We knew it was the perfect trailer for us the second we saw it. Sharron had been looking at trailers for years. I had been looking for at least ten minutes.
The trailer was a used Arctic Fox, about twenty-two feet long, with a nice interior that had a lot of upgraded features. Even though we both knew that it was the one, we were both afraid to say it. So we coquettishly skirted the issue and agreed to look around at a few other dealers.
The first of these dealers had trailers made of aluminum foil by an especially skilled origami craftsman. The second dealer appeared to be run and operated by one man, who, we later determined, was able to keep his business alive by bullying people into buying what he had on the lot. After he showed us a bunch of trailers that cost twice as much as the Arctic Fox, but with half the features, we told him that we just weren't interested.
"Do you mind if I ask why you're not interested?" he said.
I immediately recognized this for the trap it was. Whenever a telemarketer or a salesman asks you "why," there's only one reason. They want to argue with you. With telemarketers, I usually just hang up. We tried to think of a more adult way to deal with the situation. Sharron settled on sticking out her tongue. I said, "Neiner, neiner, you big fat doofus. We're not buying from you!" And then we turned and ran.
(Editor's note: The author has taken certain liberties with this story in order to make it funnier.)
Back in the truck, we both admitted that we were in love with the Arctic Fox we had seen earlier, and we went back to purchase it.
Buying the trailer went smoothly, except, as can be expected, during the finance part. As any car buyer can attest, it is during financing that the greedy corporate weasel aspect of any motorized vehicle company comes to the foreground. We were lucky enough to be paying cash for the trailer, but there are always the add-on fees such as extended warranties and, in this case, the towing package, that get you. Still, we were having too much fun to notice.
For example, the bank insisted that instead of making one large payment, we had to split it up half and half between our two credit cards from the same account—$5000 on each. The finance guy, trying to be funny, said "Whose card do you want to put what $5000 on?"
We caught on immediately. "I want him to put $5000 on his card," Sharron said.
"No. no," I countered. "I want Sharron to put $5000 on her card."
"No you," Sharron said to me.
"No you," I answered.
The finance guy waited until we were through with our little game.
(Editor's note: this part is not fictional. Bruce and Sharron really act like this.)
When the time came to actually charge the cards, one of them went through, but the other didn't. This meant we had to call the bank and sort it all out, which we did, but as I think back on it, it was a missed opportunity.
Instead, I should have said, "See Sharron, I should have used your card."
Then she could have answered, "And I should have used yours."
We could have gone for another five minutes, while the finance guy, with a strained look on his face, thought about a possible career change.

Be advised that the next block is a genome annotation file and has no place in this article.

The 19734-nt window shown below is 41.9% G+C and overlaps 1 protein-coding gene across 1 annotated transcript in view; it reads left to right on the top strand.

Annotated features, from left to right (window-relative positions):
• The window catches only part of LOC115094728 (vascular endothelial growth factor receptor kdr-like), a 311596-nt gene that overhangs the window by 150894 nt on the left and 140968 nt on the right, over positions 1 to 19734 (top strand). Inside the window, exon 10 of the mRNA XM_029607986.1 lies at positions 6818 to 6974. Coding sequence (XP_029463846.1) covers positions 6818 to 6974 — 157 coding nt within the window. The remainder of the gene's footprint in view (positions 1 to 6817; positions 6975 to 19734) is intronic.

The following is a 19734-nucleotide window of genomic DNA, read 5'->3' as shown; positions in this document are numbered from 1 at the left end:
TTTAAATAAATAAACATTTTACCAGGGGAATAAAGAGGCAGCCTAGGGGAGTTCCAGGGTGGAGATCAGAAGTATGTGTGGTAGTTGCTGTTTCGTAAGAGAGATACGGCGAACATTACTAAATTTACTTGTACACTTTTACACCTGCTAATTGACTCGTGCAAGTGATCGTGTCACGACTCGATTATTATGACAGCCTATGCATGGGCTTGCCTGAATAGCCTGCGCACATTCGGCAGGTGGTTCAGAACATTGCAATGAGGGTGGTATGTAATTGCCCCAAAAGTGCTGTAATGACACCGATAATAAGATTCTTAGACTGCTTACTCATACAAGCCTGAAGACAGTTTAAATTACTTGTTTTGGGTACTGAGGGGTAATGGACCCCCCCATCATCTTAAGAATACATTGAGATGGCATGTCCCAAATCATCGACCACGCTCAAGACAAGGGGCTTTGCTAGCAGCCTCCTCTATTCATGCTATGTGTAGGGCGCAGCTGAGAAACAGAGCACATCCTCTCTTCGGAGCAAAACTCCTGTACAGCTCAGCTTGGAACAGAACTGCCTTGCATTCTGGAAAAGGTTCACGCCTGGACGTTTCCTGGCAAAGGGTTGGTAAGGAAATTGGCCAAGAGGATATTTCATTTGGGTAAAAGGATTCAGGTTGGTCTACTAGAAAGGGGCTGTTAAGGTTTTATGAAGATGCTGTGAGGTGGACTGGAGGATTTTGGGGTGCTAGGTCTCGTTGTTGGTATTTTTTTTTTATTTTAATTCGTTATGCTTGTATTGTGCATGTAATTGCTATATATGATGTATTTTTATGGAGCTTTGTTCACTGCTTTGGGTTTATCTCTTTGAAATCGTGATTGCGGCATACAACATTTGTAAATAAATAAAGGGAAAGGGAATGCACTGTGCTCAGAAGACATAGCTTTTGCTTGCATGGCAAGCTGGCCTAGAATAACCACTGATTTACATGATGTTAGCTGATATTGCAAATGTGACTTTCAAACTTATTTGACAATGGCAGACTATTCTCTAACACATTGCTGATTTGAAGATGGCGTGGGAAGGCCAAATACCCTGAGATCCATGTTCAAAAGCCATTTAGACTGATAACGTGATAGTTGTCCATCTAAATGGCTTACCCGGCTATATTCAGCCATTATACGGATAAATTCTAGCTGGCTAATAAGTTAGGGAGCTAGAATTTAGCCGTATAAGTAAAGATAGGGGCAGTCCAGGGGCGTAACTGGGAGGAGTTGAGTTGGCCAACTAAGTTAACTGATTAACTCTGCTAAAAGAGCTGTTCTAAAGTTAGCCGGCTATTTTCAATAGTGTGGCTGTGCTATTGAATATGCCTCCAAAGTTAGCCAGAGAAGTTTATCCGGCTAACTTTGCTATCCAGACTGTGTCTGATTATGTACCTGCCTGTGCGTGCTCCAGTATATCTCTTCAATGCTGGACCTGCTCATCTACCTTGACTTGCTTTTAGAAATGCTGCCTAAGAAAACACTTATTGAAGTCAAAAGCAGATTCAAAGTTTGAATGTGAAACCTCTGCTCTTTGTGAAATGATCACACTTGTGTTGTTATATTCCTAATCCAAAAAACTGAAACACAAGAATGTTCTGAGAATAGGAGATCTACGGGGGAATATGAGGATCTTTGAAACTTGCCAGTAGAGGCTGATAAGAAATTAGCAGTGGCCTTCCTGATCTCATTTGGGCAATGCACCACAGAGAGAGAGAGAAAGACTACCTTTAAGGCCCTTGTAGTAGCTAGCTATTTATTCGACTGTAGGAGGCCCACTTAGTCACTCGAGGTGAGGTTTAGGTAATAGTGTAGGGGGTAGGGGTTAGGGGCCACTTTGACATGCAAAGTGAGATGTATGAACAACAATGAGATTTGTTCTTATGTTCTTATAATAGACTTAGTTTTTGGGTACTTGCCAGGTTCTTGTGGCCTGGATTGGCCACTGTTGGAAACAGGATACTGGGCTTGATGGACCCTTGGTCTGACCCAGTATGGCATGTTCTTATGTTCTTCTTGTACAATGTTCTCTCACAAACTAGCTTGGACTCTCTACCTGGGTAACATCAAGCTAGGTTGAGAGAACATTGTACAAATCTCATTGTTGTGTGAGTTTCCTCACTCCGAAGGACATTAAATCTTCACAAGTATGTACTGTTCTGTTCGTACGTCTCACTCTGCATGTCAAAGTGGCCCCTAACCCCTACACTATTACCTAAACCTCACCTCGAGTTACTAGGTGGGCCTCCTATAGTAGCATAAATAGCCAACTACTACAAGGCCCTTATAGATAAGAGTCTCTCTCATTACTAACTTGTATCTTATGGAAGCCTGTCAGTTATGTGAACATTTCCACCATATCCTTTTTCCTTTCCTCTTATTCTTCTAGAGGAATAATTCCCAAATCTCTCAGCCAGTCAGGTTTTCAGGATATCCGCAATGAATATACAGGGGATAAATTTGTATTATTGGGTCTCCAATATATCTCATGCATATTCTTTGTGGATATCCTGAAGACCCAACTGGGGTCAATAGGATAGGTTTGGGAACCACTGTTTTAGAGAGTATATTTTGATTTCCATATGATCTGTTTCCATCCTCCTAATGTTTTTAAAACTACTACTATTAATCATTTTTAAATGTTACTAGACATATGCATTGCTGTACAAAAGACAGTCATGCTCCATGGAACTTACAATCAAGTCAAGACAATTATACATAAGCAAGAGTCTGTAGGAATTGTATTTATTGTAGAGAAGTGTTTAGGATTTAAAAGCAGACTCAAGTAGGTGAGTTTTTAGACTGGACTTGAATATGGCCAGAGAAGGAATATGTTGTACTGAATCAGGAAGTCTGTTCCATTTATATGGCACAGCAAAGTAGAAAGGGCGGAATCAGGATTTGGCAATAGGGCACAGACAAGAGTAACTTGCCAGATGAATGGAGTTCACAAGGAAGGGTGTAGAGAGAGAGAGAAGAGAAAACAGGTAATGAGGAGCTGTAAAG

In the end, we got out of the finance office relatively unscathed, but we were told that there were certain items we needed to have for camping. We were given a list and sent off to the parts department. On a shopping spree that makes one's blood boil with the sheer excitement of it all, we purchased a septic hose, a regular hose, a water pressure controller for the hose, special toilet paper, chemicals for treating wastewater, blocks for the tires, a rug to keep the dust down, covers for the steps leading into the trailer, extra fuses, grease for the hitch, and a battery charger. The finance guy came over and, with an evil smile, wrote up a loan so that we could afford it all.
Soon we were ready to roll, and we glided away from the dealer with our new trailer in tow.
"Where are we going to park this?" Sharron asked.
"I have no idea," I said.
We found a storage space the next day. There we learned that every single person we had ever talked to about a trailer had lied to us. They all said that when you park a trailer, all you have to do is to turn the wheel in the opposite direction of where you want the trailer to go. "If you want it to go left," they said, "then turn the wheel to the right." What they didn't explain is that for this to work, the trailer and the truck have to be lined up to begin with. If not, then the rule is different. Then the rule is that if you turn the steering wheel to the left, the trailer will jackknife, and if you turn the wheel to the right, the trailer will jackknife.
It actually took us more time to park the trailer than it did to buy it. But don't worry; I'm getting the hang of it. I can now figure out how park the trailer with nothing more than a protractor, a compass, and a sextant. Look for my upcoming book, How to Park Your Trailer Using the Stars as Your Guide. Please buy extra copies because we need the money to pay for gas and campsites. If not, we're going to have to keep on staying in our favorite spot.
Where's that? you ask. Super Storage. We love it there.
(Editor's note: none of the editor's notes were really from the editor. Go figure.)